I’ve realized I’ve reached some sort of a tipping point with lifestyle advice, I’m pretty much done.

I’m done with books and podcasts that tell me (often quite sanctimoniously) how to hack my life, how to improve, what rules I need to follow to lead an efficient, happy, fuck-free minimalist life. I’m done with morning rituals, done with 4 hour work weeks, done being so good I can’t be ignored, done with not giving a fuck, done with discipline equaling freedom and done with twelve rules to live my life by, done with all of it.  Thank you very much and fuck you all.

My life is actually fine.

Contrary to what everyone has been telling me.

There is fortunately or unfortunately no Buddha and no Zen wisdom that comes with him. There is only me and I am the Buddha. (In your case, you). I think maybe I needed to wade through all this drivel first in order to come to this conclusion, an answer that is the sum of all my previous experiences, something where you can’t skip to the end or hack your way to the conclusion. I think that is true, so I don’t regret the time I’ve spent on this exercise.

I also think that I’ve gotten through to the other side. And if the light at the end of the proverbial tunnel turns out to be a train, I think I’m okay with that. I quite like trains.

12 Rules for life by Jordan B. Peterson

I read this book mostly covered in vomit. (As one might be inclined to do) My daughter threw up in her bed. While my wife stripped the sheets I cradled the neophyte girl, who briefly stared into my eyes… and then painted me with peas, carrots and milk (origin both boob and bovine).

Sufficed to say with more upchuck likely in my foreseeable future I settled back down in my chair with my single shot grande and only a perfunctory effort to clean myself. Thirty minutes later I was back in there dealing with more bile. (And then ten minutes after that) (and then an hour after that) ad infinitum.

During episodes where we scrounged for sheets and cleans pajamas I read 12 rules. (Shit title, I blame Tim Ferriss for this slew of lazy literary designations)

Let me start off by saying up until today I didn’t know anything about Jordan B. Peterson. (Kinda sad I know) I don’t really follow the news (other than in a very general sense) and for me identity politics is a serious non sequitur, that interests me about as much as fairies and crystals do. I’m constantly shocked and amazed that this has become a ‘thing’.

I also, up until today, didn’t know anything about the infamous Cathy Newman interview. And the meme storm that followed…

(This one is my favorite)

All I can say is ‘Jesus that escalated quickly’ (having now watched it). Kudos to Jordan for his supreme stoicism in the face of unrelenting awfulness. I doubt I would have remained so composed.

In any event after having listened to Jordan during my commute and then later on my run I decided that I really liked him. (Well… enough to blow $25 on his book) ouch!

This book starts with a forward. Which immediately gets my hackles up. For some reason I get the feeling that the publishers thought this was a good idea. Its long and wordy and I found myself skipping sections (my internet addled brain). It reads like a character witness. Jordan B. Peterson is not the motherfucker he’s been made out to be.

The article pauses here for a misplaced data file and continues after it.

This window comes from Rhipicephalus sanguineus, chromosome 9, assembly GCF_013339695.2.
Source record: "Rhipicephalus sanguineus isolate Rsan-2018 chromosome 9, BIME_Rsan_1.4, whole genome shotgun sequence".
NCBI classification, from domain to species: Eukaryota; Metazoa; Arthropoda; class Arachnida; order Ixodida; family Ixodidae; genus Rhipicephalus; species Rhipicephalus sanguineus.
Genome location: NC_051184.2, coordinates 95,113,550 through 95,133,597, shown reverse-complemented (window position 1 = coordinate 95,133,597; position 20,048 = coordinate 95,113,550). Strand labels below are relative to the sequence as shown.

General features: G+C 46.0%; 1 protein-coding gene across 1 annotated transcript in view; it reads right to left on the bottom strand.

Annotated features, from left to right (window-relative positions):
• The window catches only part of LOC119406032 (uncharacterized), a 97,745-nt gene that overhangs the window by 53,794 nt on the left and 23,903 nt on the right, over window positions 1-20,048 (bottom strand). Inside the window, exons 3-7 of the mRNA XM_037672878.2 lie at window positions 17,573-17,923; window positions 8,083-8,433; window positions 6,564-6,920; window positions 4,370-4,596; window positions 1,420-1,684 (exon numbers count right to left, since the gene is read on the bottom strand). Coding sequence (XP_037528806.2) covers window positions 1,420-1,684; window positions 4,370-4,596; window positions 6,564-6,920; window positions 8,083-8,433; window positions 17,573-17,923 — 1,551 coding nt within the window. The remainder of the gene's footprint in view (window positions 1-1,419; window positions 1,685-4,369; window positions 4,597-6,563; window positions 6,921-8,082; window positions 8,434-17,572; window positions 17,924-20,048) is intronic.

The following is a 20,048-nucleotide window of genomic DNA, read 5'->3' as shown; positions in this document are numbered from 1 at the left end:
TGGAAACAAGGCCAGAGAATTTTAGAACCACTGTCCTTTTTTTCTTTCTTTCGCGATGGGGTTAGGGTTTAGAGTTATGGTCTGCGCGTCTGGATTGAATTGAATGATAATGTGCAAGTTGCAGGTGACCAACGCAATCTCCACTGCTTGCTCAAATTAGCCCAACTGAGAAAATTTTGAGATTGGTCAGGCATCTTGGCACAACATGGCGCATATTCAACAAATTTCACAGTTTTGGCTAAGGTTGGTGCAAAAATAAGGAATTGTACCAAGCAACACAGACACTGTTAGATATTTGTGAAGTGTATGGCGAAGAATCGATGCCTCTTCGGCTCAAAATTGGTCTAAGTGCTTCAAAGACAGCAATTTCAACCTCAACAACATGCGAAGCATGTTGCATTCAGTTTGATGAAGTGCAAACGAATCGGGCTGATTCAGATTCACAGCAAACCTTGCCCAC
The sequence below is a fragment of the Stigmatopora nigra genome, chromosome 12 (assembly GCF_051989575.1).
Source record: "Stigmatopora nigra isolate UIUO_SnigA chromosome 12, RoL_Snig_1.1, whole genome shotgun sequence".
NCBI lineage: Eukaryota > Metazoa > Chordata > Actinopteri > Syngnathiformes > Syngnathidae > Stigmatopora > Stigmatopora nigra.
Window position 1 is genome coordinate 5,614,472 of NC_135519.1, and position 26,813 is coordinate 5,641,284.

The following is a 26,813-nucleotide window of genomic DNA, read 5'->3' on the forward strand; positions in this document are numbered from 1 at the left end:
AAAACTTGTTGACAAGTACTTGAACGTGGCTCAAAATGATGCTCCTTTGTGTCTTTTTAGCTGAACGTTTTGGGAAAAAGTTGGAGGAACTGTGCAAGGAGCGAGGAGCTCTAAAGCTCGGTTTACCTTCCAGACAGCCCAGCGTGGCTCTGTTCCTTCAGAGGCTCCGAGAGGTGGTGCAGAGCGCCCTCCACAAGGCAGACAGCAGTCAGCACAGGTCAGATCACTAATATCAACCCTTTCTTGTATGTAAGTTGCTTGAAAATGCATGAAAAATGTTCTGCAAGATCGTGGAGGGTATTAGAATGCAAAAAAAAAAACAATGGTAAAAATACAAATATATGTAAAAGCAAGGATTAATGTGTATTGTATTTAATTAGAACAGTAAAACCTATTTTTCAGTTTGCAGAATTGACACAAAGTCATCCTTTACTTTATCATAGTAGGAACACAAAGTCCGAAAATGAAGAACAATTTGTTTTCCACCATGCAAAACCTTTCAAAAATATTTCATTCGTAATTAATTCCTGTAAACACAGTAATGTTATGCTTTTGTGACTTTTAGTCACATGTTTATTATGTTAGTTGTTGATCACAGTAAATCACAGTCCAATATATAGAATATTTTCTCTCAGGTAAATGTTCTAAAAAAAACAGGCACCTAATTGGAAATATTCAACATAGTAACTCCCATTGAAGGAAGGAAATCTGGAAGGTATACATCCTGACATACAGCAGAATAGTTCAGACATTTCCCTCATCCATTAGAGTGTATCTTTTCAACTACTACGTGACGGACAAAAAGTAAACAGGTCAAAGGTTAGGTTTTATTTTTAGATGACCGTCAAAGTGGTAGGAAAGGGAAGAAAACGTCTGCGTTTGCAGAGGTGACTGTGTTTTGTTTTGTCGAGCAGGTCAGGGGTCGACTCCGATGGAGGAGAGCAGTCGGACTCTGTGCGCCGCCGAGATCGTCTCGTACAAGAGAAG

Blah, blah, blah. I thought it was superfluous. Let the work speak for itself, it doesn’t need an anteambulo.

Eventually (with a machete) I got to the first rule. Which involves Lobsters.


I have to quote this line. Because it’s so bad. (It’s even worse when taken out of context)

Lobsters have more in common with you than you might think (particularly when you are feeling crabby – ha ha).’

It’s like a dad joke.

I don’t know why, but sitting there in the gloom, hunched over my kindle app and smelling like curdled milk this line really irritated me. (More than it should have)

In all honesty I struggled to read this book. Although it took me a while to figure out why. Jordan’s sentence structure doesn’t agree with me. I know that’s a weird criticism but I often found myself having to re-read his sentences. I imagined them too long and disjointed somehow (personal preference I guess, but it also might be because I’m relatively stupid) He also uses the Oxford comma. Which… while grammatically sound… I’m not used to it. It freaks me out. (I know, derailed by a comma)

I’m finding it harder and harder to find books in this genre that I like. This isn’t Jordan’s fault. I think I may have reached some level of saturation. Maybe I need a break. Or maybe a Shakabuku*

*a swift spiritual kick to the head (I think it’s from Grosse pointe blank)

Jordan in a spoken word format resonated quite deeply with me. That didn’t translate into text (for me at least). I think this is a case of different strokes for different folks. I do however plan on seeking out more podcasts with Jordan as a speaker, he’s very clever, eloquent and comes highly recommended.

Way of the warrior kid by Jocko Willink

Let me say right near the beginning that I really liked this book. I imagine that once I get about half way into my tirade it might not seem like it.


You know that saying, ‘You should never meet your heroes’. In keeping with modernity perhaps it should be updated. ‘Never follow your heroes on twitter’. Or on YouTube for that matter.